3 Factors To Use When Assessing Demolition Contractors

Businesswoman comparing proposals

The process of selecting an effective and qualified demolition contractor can be difficult if you don't know what to look for and where to start. This process extends far beyond accepting bids and choosing the lowest one. Instead, you'll need to fully vet the contractors in question in order to ensure they're capable of handling the size and scope of the project and have experience completing similar projects safely and compliantly. Here are a few of the EPA's suggestions for factors that should weigh on your decision to hire a demolition contractor.

  • Experience
It's important that the contractor you select has a certain amount of experience. Having a proven track record of successful demolition projects is a good start, but there are additional concerns. Start with narrowing their experience to only those projects that are similar to the work you're hiring for. Contact references that have hired them to do that work. Verify that the contractor holds the appropriate licensure and certifications for the work and that employees are suitably trained and educated. If your project has additional complications involving local conditions, materials, or requirements, be sure the contractor you hire has experience working with and past them. It's also a good idea to ask those they've worked with previously how they've reacted to issues and complaints. Few demolition jobs are perfect and completed without obstacles. Knowing your contractor is able to acceptably respond to other business owners and the public is important.
  • Compliance
In addition to checking references a demolition contractor has worked with previously, you'll want to check with local agencies. The agencies responsible for regulating pollution control, worker safety and any that would license or accredit workers for similar projects should be consulted. They'll be able to tell you if a contractor has been warned or cited for any violations related to health, safety and environmental issues.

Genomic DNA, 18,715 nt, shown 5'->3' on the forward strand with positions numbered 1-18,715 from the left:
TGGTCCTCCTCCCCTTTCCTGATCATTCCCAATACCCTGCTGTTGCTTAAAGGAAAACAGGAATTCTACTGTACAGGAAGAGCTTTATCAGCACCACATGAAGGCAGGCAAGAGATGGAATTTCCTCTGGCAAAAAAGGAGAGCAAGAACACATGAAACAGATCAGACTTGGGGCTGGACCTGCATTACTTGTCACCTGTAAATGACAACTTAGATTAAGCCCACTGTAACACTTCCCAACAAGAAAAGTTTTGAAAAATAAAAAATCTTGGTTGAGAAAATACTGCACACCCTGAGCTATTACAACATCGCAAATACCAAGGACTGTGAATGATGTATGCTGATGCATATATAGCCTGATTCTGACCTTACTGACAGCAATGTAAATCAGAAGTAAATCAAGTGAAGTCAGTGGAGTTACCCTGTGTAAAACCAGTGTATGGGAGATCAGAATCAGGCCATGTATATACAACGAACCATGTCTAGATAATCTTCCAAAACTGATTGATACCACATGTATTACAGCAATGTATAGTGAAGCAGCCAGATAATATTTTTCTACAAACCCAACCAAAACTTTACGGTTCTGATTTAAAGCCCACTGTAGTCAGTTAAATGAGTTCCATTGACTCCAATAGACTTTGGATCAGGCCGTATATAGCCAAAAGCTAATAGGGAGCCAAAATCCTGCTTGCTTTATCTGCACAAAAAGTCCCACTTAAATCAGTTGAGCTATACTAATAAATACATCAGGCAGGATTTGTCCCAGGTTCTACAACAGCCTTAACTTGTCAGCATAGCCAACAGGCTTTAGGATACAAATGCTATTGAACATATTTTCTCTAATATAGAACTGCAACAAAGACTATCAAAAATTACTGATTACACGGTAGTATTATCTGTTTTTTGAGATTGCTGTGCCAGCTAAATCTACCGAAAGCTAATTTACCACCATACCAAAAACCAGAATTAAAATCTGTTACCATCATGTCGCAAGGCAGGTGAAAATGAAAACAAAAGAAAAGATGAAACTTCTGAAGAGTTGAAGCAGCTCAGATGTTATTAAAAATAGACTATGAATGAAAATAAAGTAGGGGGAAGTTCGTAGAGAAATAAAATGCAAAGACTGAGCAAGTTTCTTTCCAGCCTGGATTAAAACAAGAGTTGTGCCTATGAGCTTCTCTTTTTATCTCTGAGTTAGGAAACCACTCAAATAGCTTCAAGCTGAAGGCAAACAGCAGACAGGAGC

• Conflict of interest
Whether potential or actual, conflicts of interest can significantly interfere with your demolition contractor's ability to perform the work assigned. For example, the contractor hired to to assess environmental issues should be different than the contractor hired to perform the remediation or abatement work. Put simply, contractors who assess the project shouldn't stand to benefit financially from their assessment and the work done connected to it. This ensures the assessment is done fairly and properly.By carefully considering these factors, you ensure that the demolition contractor you ultimately choose is qualified and able to perform the duties required of them.To find out our capabilities at Demolition Technologies, we invite you to browse through this website and contact us at 918-379-0966.